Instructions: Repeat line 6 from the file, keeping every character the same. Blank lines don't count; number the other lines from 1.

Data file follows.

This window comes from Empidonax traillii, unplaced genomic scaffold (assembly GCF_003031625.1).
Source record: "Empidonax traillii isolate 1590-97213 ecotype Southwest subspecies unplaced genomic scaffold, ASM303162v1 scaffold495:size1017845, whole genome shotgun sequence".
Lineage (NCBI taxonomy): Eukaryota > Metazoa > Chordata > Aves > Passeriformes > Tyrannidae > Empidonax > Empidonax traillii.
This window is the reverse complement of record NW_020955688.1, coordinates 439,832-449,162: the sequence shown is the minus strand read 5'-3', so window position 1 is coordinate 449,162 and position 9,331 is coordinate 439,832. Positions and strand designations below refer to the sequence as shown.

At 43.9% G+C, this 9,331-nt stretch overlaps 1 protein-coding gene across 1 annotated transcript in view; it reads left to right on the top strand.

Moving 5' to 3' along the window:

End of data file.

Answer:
Moving 5' to 3' along the window: